A FEW WEEKS AFTER DONALD TRUMP’S decisive victory in Ohio, Chris Quinn—the president and editor of Advance Ohio, which publishes Cleveland.com—recounted his politics team’s “miscalculation” on the news site.
“I made the call early to focus on Cuyahoga County, where the size of the Democratic margin of victory decided the previous elections,” wrote Quinn. As a consequence, “we did not send our team to talk to people throughout the state.”
Now, the rest of the state is part of the focus of “Ohio Matters,” a new effort by the politics team at Cleveland.com to better understand the Ohio electorate. In a January post to readers, Quinn explained the structure of Ohio Matters and shared his team’s goal: “to make sure that in the years ahead, we are tapped into what people throughout the state are thinking.”
“Looking back, we missed it,” Quinn tells CJR. “That really bothered us. We couldn’t let it happen again.”
Ohio Matters covers Cleveland and five counties, each one selected for its demographic significance. Those counties include Vinton (the least populous county in Ohio, where Trump received 70 percent of the vote) and sprawling, suburban Franklin (where 60 percent of voters cast ballots for Hillary Clinton). There’s also “farm country” (Seneca), the “old industrial belt” (Jefferson), and a “wealthy defense center” (Greene, home to the Wright-Patterson Air Force Base). As two Cleveland.com staffers cover the Trump administration’s policies and proposals, three Ohio-based reporters will examine their impact on people across the state.
Rich Exner, Cleveland.com’s longtime data analysis editor, detailed for readers each place and reasons for its inclusion in Ohio Matters’ coverage.
“I really feel like sometimes it’s too quick and easy to say how Ohio is going to vote,” Exner says. “We have multiple urban areas and rural areas. It is one of the reasons why Ohio has been a bellwether state. It’s so representative of so many parts of the country as a whole.” Exner tells CJR that he will track job growth and the state sales tax (a portion of which goes to the counties) in order to measure the economic impact of federal policies.
So far, the Ohio Matters team has reported on what farmers in Seneca County think about Trump’s proposed changes to the Clean Water Act, how local business owners around the Wright-Patterson base responded to proposed increases in military spending, and the economic turnaround that residents of Jefferson County expect under Trump. Quinn says the team is also looking carefully at Trump’s proposal to slash funding for the EPA-administered Great Lakes Restoration Initiative, and the potential impact of Republican-led efforts to repeal and replace the Affordable Care Act.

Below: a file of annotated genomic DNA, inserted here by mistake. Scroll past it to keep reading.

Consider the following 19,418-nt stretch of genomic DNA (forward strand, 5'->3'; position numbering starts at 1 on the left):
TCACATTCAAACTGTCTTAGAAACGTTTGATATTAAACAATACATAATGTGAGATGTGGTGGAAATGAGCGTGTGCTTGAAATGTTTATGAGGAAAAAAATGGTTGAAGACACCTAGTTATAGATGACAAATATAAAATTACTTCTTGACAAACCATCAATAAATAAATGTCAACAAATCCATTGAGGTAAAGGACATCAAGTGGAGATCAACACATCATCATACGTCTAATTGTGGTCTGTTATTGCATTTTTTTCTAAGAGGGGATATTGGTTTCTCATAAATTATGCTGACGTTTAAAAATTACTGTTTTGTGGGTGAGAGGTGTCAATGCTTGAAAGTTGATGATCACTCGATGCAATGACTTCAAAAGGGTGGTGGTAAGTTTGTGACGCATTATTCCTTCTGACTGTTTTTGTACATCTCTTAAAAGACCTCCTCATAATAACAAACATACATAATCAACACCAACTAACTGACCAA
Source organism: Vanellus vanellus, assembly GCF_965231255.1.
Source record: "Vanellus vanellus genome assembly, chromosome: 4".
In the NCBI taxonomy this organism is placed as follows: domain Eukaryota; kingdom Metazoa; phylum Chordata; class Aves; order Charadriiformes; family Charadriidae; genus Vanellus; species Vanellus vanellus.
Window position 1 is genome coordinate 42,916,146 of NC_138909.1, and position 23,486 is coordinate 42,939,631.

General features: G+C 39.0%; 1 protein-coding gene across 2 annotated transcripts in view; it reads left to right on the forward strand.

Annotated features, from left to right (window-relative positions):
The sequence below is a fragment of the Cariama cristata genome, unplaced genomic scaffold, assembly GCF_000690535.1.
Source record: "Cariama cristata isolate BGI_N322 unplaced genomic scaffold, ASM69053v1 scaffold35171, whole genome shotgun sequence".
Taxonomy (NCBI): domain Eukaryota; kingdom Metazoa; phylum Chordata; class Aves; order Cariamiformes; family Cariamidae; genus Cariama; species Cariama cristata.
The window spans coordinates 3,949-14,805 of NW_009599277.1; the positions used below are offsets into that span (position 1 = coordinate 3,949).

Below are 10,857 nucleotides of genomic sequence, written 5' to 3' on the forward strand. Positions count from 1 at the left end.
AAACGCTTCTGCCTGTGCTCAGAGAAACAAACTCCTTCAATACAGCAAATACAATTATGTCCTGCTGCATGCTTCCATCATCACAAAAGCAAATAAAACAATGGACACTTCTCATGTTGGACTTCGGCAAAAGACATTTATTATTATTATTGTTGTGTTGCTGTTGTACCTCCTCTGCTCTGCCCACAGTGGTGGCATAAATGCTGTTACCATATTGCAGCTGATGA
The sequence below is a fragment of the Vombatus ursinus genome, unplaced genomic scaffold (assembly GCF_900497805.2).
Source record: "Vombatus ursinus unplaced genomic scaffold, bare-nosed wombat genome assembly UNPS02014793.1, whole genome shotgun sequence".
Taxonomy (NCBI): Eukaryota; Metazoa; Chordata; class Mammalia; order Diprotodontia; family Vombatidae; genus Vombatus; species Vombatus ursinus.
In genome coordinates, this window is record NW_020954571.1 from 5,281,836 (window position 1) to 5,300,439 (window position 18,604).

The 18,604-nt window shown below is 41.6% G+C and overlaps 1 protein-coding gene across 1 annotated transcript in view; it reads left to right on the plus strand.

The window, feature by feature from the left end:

Since Quinn’s Ohio Matters announcement in January, the political team has lost one key member. At that time, Quinn wrote that the project would involve Henry Gomez, “the state’s number one politics writer” and “the backbone of our politics team.” Earlier this month, Gomez announced that he would depart Cleveland.com for a position as a national political writer for BuzzFeed News. Gomez, who starts his new job next month, will remain in Ohio but report on issues outside of the state, too. He declined to speak to CJR until he gets settled, but BuzzFeed News spokesman Matt Mittenthal says Gomez will cover Republicans across the country in the era of Trump.
“We’re interested in how the Republican Party and the conservative movement is changing under Trump, whether state parties are being affected by Trumpism—or whether they are resisting,” Mittenthal tells CJR.
To replace Gomez, Quinn says Cleveland.com will hire two additional reporters. Quinn also says there are plans to expand the site’s newsletter coverage in Columbus, in particular, “to produce information in a bit of the style of Mike Allen,” the executive editor of Axios Media and former chief political reporter for Politico.
The news site is also partnering with Baldwin Wallace University’s Community Research Institute (CRI) for a polling project that draws respondents from the news site’s readership. A survey slated for publication at Cleveland.com by the end of March takes on issues of “social acceptability”—for instance, whether people declined to disclose in previous polls whether they supported for Trump for fear of being stigmatized for their choices.
“So many of us got it wrong in the election,” says Tom Sutton, CRI’s director. “This is the perfect opportunity to innovate.” Rather than relying on telephone surveys, CRI researchers query panels of readers who agree in advance to respond to a written survey. Sutton says respondents have been fairly representative of the state’s demographics. “We wanted to find a way to get a better, broader sample of folks and include those folks who never got a call or did get a call and didn’t answer.”
Richard M. Perloff, a professor of communication and political science at Cleveland State University, applauds Cleveland.com’s efforts to expand its political coverage. “Any kind of journalism that tries to look systematically at human beings and tries to combine social science with standards of journalism is very good,” Perloff says. “It’s an unusual thing for a contemporary newspaper to do.”
Still, Perloff adds a note of caution.
“The real issue…is not so much reaction to Trump, but what are these people thinking, what concerns them, what are the issues,” he says. There are matters outside of Washington that have nothing to do with Trump or the federal government that are important to voters and readers. Perloff says Cleveland.com should not neglect those matters to focus on missing Trump’s popularity in the state—which Perloff calls “fighting the last war.”
“If you are interested in these people, maybe you should figure out what the next war is so you don’t lose that one,” says Perloff.
TOP IMAGE: An aerial photo of Seneca County, Ohio, where more than 60 percent of voters cast ballots for Donald Trump.